Through PHCC’s Healthy Waterways Program, we continue to use best practise management to improve the health, biodiversity and ecosystem function of our rivers and estuary. This not only encompasses the implementation of on-ground activities, it too recognises the importance of gathering valuable data through the appropriate scientific processes to inform future decision making.

The Fish Community Index monitoring tool, developed by Murdoch University’s Chris Hallett et al., was identified as a means to determine the current condition of estuarine components of our rivers and the estuary. It is argued that fish communities provide vital ‘signals’ about the ecosystem health of estuaries. Therefore, it is the development of this index that exposes the impacts and traits of estuarine environments on aquatic fauna such as fish, thus indicating to us the current condition of the water body.

Using a specific methodology, this monitoring samples fish communities across a number of identified sites. Seine netting is conducted in shallow waters (< 1m) and gill netting is conducted in deeper waters (>1m) where all species are identified, recorded then released. This data is then used to calculate fish community index scores against a benchmark or reference conditions, which in turn, is then constructed into a simple report card with grades; A ‘very good’, to E, ‘very poor’. This information is critical in determining and prioritising future actions across our waterways and complements research findings already completed such as, river health assessments that have been performed on all three rivers and the work achieved through the ARC Linkage project, see here for more information.

For the Peel and through PHCC’s Healthy Waterways Program, in partnership with Murdoch University a total of 48 nearshore sites and 21 offshore sites have been identified across five regions (lower & upper Murray River; Serpentine River; western & eastern Peel Estuary; northern & southern Harvey Inlet; Mandurah channel) to undertake fish community index sampling in Summer and Autumn 2021. To date, summer sampling has been completed where a total of 636 fish were caught and released. There were a number of bony fish (teleosts) and rays such as the Southern Eagle Ray (Myliobatis tenuicaudatus) and Smooth Stingray (Bathytoshia brevicaudata) that were seen throughout the samples. The most numerous fish recorded were the Perth Herring (Nematalosa vlaminghi) and Sea Mullet (Mugil cephalus) which in fact, represented 38% and 13% of all fish recorded, respectively. Furthermore, among each of the five regions, between 7 and 11 species were recorded in the Peel and Harvey regions, and Serpentine River compared to lower numbers of species (2 and 5) being found in the Lower and Upper Murray River. However, in this sampling event, it was these two regions that had highest number of fish (127 and 239, respectively) compared to 25 – 65 in the other regions. The health scores for each region in this summer sampling event will be calculated once all of the samples have been collected and processed by Murdoch University.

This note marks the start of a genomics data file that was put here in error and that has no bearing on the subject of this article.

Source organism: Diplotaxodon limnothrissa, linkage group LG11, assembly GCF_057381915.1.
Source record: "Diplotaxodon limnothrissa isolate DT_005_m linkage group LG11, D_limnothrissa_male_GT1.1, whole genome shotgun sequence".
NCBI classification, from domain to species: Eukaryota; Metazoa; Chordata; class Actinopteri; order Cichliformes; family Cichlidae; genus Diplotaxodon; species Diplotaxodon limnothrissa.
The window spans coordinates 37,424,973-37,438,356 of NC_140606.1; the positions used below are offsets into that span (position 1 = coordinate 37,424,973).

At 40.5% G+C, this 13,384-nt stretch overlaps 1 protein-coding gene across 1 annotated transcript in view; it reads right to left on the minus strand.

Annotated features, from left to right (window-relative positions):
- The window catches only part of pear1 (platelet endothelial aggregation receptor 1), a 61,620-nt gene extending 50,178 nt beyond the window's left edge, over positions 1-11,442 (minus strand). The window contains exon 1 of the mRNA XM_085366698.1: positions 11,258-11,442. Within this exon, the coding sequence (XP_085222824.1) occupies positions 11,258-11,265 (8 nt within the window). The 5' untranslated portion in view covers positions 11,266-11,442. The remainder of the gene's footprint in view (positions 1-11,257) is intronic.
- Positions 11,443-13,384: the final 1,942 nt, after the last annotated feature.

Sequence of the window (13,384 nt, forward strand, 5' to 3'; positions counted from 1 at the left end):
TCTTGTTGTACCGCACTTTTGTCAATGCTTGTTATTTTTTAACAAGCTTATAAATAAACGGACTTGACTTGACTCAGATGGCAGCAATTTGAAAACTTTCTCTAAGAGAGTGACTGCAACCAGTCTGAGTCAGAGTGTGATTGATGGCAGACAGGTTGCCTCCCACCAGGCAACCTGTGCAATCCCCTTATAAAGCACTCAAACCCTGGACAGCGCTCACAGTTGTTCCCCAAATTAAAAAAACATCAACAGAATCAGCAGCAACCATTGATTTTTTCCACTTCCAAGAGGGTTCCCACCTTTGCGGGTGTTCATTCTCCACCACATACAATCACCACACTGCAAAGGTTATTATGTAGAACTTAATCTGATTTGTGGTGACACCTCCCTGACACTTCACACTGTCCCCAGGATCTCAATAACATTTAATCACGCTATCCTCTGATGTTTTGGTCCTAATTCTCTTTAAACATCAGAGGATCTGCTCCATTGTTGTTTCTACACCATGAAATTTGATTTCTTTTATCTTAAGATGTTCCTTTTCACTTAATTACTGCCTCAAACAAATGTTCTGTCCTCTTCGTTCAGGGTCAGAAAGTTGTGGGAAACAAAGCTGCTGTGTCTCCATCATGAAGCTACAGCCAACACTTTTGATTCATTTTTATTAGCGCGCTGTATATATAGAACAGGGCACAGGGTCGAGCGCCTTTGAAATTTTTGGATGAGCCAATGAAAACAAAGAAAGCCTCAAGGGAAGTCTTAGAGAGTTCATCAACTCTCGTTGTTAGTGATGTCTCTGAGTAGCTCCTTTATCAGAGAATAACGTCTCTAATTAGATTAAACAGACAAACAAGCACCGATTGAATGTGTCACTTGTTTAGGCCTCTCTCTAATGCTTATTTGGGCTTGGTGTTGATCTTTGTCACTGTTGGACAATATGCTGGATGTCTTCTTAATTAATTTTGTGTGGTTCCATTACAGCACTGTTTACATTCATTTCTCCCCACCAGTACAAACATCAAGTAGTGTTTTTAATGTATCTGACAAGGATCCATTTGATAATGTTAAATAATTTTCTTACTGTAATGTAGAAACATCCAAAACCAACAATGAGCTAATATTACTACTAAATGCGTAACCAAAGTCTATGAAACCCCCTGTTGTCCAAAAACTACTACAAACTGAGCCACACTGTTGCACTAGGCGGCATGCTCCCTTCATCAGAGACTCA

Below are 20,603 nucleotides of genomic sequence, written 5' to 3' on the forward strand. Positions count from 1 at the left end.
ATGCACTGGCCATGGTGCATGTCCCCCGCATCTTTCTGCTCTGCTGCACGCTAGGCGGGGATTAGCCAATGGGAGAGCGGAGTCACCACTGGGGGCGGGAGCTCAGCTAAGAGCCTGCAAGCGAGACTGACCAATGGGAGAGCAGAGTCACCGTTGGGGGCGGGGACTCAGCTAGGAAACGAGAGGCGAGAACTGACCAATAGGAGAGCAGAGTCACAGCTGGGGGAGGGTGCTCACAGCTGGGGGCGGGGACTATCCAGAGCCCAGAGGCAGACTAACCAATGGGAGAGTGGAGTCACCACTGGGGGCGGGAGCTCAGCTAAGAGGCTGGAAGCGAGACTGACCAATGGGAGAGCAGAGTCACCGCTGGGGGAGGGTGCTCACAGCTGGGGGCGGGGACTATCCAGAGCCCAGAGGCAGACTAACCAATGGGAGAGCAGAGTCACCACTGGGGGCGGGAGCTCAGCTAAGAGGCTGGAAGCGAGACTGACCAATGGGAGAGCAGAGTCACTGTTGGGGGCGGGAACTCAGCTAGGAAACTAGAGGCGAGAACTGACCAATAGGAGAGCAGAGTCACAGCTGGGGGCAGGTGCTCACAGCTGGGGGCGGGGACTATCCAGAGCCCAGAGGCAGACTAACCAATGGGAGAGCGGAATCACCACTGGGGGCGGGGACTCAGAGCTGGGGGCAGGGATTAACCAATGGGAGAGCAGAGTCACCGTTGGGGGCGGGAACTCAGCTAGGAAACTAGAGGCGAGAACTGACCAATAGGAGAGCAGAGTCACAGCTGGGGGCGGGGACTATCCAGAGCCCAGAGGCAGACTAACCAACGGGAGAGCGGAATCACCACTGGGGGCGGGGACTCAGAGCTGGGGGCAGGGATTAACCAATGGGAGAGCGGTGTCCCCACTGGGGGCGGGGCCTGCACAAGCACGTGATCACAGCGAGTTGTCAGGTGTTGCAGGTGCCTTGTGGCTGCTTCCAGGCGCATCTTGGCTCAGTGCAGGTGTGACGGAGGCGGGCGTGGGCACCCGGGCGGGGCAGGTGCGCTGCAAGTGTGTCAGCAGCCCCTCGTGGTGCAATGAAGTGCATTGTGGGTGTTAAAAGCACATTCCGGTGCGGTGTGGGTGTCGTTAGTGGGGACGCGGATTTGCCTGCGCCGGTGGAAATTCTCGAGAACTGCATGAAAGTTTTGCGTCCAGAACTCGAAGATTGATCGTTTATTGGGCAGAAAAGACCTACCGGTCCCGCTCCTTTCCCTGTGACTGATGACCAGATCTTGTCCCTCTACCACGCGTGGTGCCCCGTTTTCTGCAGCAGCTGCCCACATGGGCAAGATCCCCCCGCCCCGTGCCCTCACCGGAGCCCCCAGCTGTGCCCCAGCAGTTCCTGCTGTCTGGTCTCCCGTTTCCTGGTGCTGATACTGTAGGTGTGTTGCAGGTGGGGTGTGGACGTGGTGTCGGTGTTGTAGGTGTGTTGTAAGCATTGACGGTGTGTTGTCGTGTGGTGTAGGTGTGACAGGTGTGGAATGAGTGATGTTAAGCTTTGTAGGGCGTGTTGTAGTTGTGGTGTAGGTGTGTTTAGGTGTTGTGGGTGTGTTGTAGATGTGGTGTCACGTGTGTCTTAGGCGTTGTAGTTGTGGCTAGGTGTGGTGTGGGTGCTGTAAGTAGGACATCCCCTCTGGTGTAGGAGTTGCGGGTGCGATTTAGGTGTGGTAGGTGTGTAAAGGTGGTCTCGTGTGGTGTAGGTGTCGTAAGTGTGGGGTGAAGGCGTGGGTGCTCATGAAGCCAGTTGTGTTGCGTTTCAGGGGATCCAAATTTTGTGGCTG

We are looking forward to seeing the results from the Autumn sampling and are excited to share the final report card with our community, stakeholders and project partners.

This project is supported by PHCC through funding from the State Government’s Royalties for Regions, the Alcoa Foundations Three Rivers, One Estuary Initiative and the Australian Government’s National Landcare Program.

We acknowledge the Noongar people as Traditional Custodians of this land and pay our respects to all Elders past and present